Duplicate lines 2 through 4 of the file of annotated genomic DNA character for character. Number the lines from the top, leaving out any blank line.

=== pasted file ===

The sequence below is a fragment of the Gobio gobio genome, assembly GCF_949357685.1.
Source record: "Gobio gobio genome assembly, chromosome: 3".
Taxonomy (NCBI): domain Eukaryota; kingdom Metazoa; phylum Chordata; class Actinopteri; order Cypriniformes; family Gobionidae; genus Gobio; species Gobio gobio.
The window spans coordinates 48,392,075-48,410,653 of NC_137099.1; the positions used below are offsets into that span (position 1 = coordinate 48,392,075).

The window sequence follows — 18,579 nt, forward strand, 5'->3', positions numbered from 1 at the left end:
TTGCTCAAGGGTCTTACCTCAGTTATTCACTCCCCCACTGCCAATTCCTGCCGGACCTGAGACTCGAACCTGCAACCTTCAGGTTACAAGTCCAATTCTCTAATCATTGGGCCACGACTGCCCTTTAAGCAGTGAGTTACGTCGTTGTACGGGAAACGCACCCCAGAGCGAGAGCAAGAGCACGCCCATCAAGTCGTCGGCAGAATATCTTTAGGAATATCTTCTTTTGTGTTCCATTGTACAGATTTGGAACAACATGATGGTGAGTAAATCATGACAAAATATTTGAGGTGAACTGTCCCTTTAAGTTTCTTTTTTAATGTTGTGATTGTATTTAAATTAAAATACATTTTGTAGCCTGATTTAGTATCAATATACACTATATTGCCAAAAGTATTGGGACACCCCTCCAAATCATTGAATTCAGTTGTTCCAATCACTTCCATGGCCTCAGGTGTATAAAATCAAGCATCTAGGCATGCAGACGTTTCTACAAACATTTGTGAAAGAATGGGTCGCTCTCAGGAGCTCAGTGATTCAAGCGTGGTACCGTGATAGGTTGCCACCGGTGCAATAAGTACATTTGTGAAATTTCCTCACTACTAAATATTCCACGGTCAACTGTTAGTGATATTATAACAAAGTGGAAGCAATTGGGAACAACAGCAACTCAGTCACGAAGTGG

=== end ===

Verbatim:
Source record: "Gobio gobio genome assembly, chromosome: 3".
Taxonomy (NCBI): domain Eukaryota; kingdom Metazoa; phylum Chordata; class Actinopteri; order Cypriniformes; family Gobionidae; genus Gobio; species Gobio gobio.
The window spans coordinates 48,392,075-48,410,653 of NC_137099.1; the positions used below are offsets into that span (position 1 = coordinate 48,392,075).